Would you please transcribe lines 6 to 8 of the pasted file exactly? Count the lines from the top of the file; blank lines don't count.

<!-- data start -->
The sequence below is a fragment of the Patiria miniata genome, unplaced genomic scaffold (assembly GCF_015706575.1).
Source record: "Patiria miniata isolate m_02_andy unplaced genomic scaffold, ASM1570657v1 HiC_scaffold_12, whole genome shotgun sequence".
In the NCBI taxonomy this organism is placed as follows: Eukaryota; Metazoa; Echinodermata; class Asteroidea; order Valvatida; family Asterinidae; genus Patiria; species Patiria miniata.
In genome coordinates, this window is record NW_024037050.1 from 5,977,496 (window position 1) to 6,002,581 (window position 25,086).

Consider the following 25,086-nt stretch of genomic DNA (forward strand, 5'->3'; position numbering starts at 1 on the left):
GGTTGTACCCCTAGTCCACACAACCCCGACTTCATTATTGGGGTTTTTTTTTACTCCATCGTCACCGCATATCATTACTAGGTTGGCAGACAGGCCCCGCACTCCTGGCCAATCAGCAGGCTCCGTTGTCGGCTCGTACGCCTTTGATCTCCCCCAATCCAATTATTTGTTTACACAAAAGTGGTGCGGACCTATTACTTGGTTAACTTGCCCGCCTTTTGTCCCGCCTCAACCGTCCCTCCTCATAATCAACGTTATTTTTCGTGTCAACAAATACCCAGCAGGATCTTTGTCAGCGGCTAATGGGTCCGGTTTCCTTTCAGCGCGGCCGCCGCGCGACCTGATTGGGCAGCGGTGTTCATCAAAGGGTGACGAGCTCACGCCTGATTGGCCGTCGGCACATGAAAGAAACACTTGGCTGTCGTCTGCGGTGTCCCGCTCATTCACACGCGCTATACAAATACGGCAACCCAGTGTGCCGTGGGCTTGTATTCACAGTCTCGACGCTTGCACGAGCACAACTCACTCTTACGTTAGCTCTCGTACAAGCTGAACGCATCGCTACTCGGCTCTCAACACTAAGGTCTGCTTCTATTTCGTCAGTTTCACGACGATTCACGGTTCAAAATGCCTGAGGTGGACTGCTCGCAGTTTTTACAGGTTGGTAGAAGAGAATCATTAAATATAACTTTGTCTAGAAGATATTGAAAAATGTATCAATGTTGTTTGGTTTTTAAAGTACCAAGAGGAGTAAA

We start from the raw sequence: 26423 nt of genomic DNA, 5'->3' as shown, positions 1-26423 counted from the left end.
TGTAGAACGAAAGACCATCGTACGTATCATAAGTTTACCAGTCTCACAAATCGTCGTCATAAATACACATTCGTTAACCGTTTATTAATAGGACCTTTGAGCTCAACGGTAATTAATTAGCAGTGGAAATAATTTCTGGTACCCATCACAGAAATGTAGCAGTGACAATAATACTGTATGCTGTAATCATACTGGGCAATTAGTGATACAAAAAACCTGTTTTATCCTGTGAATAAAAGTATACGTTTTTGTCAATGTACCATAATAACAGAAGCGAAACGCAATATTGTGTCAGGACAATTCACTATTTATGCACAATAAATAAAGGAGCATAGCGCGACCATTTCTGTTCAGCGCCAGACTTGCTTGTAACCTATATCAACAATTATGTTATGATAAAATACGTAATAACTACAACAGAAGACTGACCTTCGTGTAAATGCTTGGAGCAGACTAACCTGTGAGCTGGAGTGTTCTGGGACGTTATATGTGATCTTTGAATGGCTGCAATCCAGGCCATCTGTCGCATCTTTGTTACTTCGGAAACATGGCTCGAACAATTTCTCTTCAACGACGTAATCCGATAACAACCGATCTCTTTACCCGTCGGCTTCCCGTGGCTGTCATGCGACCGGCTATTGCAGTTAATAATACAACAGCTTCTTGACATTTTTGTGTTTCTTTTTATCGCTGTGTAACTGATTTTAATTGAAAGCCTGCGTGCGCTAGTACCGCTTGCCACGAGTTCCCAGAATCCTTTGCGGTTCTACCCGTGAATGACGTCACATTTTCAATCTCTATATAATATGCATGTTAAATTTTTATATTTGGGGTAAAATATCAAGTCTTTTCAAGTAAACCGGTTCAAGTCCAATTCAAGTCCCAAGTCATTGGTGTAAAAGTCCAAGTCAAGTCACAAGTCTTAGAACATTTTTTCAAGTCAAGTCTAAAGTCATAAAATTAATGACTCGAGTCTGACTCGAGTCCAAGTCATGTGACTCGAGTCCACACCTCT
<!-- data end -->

GGTTGTACCCCTAGTCCACACAACCCCGACTTCATTATTGGGGTTTTTTTTTACTCCATCGTCACCGCATATCATTACTAGGTTGGCAGACAGGCCCCGCACTCCTGGCCAATCAGCAGGCTCCGTTGTCGGCTCGTACGCCTTTGATCTCCCCCAATCCAATTATTTGTTTACACAAAAGTGGTGCGGACCTATTACTTGGTTAACTTGCCCGCCTTTTGTCCCGCCTCAACCGTCCCTCCTCATAATCAACGTTATTTTTCGTGTCAACAAATACCCAGCAGGATCTTTGTCAGCGGCTAATGGGTCCGGTTTCCTTTCAGCGCGGCCGCCGCGCGACCTGATTGGGCAGCGGTGTTCATCAAAGGGTGACGAGCTCACGCCTGATTGGCCGTCGGCACATGAAAGAAACACTTGGCTGTCGTCTGCGGTGTCCCGCTCATTCACACGCGCTATACAAATACGGCAACCCAGTGTGCCGTGGGCTTGTATTCACAGTCTCGACGCTTGCACGAGCACAACTCACTCTTACGTTAGCTCTCGTACAAGCTGAACGCATCGCTACTCGGCTCTCAACACTAAGGTCTGCTTCTATTTCGTCAGTTTCACGACGATTCACGGTTCAAAATGCCTGAGGTGGACTGCTCGCAGTTTTTACAGGTTGGTAGAAGAGAATCATTAAATATAACTTTGTCTAGAAGATATTGAAAAATGTATCAATGTTGTTTGGTTTTTAAAGTACCAAGAGGAGTAAA

We start from the raw sequence: 26423 nt of genomic DNA, 5'->3' as shown, positions 1-26423 counted from the left end.
TGTAGAACGAAAGACCATCGTACGTATCATAAGTTTACCAGTCTCACAAATCGTCGTCATAAATACACATTCGTTAACCGTTTATTAATAGGACCTTTGAGCTCAACGGTAATTAATTAGCAGTGGAAATAATTTCTGGTACCCATCACAGAAATGTAGCAGTGACAATAATACTGTATGCTGTAATCATACTGGGCAATTAGTGATACAAAAAACCTGTTTTATCCTGTGAATAAAAGTATACGTTTTTGTCAATGTACCATAATAACAGAAGCGAAACGCAATATTGTGTCAGGACAATTCACTATTTATGCACAATAAATAAAGGAGCATAGCGCGACCATTTCTGTTCAGCGCCAGACTTGCTTGTAACCTATATCAACAATTATGTTATGATAAAATACGTAATAACTACAACAGAAGACTGACCTTCGTGTAAATGCTTGGAGCAGACTAACCTGTGAGCTGGAGTGTTCTGGGACGTTATATGTGATCTTTGAATGGCTGCAATCCAGGCCATCTGTCGCATCTTTGTTACTTCGGAAACATGGCTCGAACAATTTCTCTTCAACGACGTAATCCGATAACAACCGATCTCTTTACCCGTCGGCTTCCCGTGGCTGTCATGCGACCGGCTATTGCAGTTAATAATACAACAGCTTCTTGACATTTTTGTGTTTCTTTTTATCGCTGTGTAACTGATTTTAATTGAAAGCCTGCGTGCGCTAGTACCGCTTGCCACGAGTTCCCAGAATCCTTTGCGGTTCTACCCGTGAATGACGTCACATTTTCAATCTCTATATAATATGCATGTTAAATTTTTATATTTGGGGTAAAATATCAAGTCTTTTCAAGTAAACCGGTTCAAGTCCAATTCAAGTCCCAAGTCATTGGTGTAAAAGTCCAAGTCAAGTCACAAGTCTTAGAACATTTTTTCAAGTCAAGTCTAAAGTCATAAAATTAATGACTCGAGTCTGACTCGAGTCCAAGTCATGTGACTCGAGTCCACACCTCT